In an interview with The Edge, Tajuddin also said the EC plans to invite tenders for the remaining 3100 MW capacity in two parts. The first would be to replace the 2000 MW that will go offline when the first-generation PPAs expire, and each new plant’s capacity will be between 750 MW and 1000 MW. Both will likely be gas powered, he added.

Meanwhile, French firm Alstom announced on February 23 that it had secured a $1.1bn contract to build a “supercritical” coal-fired power plant in Tanjung Bin. The contract was awarded to Alstom as part of a consortium that includes Malaysian building materials firm Mudajaya and construction company Shin Eversendai. The total value of the consortium’s contract is more than $1.34bn, according to Alstom’s website.

Alstom made its announcement the day after Malaysian business magnate, T. Ananda Krishnan, announced he was selling his entire power portfolio in Malaysia, South Asia and the Middle East, with local media reporting that unnamed sources have claimed a Malaysian company is in talks to buy the entire portfolio in a deal that could be worth between $3.2bn and $3.6bn.

Through his Tanjong Energy Group, Ananda owns stakes in approximately 12 power plants with a net generating capacity of nearly 4000 MW. In Malaysia, Tanjong’s power plants include the 720-MW gas-fired, combined-cycle Telok Gong Power Station Two; the 440-MW, gas-fired, open-cycle Telok Gong Power Station One; and the 330-MW gas-fired, combined-cycle Tanjung Kling Power Station.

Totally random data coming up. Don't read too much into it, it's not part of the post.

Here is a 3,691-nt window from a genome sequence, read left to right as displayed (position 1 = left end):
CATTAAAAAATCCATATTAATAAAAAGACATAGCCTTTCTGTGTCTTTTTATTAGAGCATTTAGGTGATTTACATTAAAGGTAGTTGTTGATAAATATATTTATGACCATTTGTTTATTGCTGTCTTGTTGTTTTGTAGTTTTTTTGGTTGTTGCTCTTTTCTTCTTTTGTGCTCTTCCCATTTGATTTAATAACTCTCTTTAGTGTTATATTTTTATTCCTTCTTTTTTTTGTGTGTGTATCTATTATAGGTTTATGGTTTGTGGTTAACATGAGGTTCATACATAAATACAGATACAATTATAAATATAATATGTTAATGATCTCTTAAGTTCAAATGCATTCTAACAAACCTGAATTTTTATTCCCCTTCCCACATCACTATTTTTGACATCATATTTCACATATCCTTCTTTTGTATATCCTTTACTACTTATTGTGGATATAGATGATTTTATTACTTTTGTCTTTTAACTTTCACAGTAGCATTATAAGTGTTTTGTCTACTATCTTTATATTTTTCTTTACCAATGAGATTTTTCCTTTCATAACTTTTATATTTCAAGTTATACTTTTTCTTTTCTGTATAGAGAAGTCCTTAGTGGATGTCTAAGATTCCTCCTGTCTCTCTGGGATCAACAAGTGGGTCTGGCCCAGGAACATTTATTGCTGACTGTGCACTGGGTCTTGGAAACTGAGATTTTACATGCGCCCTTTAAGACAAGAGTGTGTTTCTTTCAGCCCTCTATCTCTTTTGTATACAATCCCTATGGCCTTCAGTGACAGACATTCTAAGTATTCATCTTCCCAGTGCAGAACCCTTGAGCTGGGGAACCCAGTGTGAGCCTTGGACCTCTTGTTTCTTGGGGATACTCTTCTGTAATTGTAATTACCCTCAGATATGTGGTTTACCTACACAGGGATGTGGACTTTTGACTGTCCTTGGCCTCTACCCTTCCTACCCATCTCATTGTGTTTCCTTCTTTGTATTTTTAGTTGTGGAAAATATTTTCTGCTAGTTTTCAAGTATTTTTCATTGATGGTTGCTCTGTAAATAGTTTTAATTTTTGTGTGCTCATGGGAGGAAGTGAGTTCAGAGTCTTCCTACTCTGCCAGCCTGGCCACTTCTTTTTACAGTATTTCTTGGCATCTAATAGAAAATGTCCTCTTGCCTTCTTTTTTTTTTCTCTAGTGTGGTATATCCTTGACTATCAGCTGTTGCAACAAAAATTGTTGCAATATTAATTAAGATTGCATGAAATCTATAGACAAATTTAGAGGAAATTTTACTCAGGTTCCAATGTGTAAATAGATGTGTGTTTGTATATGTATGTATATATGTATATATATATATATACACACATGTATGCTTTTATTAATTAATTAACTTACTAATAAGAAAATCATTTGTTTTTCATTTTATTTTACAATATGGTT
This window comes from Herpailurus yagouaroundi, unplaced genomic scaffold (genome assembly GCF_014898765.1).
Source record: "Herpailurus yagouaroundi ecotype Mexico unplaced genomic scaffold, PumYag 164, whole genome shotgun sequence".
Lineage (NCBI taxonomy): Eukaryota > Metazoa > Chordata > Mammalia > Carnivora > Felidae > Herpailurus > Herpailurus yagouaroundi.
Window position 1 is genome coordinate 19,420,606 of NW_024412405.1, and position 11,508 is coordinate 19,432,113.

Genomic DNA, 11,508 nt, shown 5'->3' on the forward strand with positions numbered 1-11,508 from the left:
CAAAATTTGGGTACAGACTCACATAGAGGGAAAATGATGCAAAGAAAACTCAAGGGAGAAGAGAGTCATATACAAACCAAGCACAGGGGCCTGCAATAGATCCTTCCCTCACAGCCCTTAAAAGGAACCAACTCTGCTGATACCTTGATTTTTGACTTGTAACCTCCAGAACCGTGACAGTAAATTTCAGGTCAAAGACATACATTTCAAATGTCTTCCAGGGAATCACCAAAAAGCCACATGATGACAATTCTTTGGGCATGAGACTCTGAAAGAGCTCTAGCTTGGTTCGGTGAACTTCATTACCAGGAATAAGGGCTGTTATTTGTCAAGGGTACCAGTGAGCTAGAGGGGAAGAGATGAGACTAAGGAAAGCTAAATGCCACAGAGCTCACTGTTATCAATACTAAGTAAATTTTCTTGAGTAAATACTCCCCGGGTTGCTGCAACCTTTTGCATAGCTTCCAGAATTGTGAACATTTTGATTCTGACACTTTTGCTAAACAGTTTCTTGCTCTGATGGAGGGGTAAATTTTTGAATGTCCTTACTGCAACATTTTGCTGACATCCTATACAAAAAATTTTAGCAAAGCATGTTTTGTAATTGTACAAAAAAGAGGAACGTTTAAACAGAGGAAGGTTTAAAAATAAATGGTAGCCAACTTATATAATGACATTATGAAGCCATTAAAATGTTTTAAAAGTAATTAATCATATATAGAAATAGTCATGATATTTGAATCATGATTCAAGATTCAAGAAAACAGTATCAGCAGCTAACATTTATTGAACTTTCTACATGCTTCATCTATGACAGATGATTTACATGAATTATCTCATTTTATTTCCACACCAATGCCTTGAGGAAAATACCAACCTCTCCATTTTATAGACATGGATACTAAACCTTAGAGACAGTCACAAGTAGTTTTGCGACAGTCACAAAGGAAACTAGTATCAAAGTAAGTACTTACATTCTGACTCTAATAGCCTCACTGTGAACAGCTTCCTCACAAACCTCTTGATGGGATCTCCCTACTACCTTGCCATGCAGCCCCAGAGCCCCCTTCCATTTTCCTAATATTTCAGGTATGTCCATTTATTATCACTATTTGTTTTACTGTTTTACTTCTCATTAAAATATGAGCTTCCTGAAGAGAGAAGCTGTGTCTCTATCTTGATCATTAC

Another change – this one of governmental organisation rather than of ownership – is that the new power plants will come under the EC’s purview. This is particularly relevant because the government recently swapped jurisdiction over the regulation of piped gas from the Economic Planning Unit to the EC. If the new plants do end up being gas-powered, the EC’s authority will be increased, as it will have the power to set gas tariffs for the new plants.

With so many changes taking place in such a short time, 2012 is thus looking to be an interesting year for the country’s power producers and energy players, with many watching closely to see how the sector will look in the long term.

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Malaysia: Power plays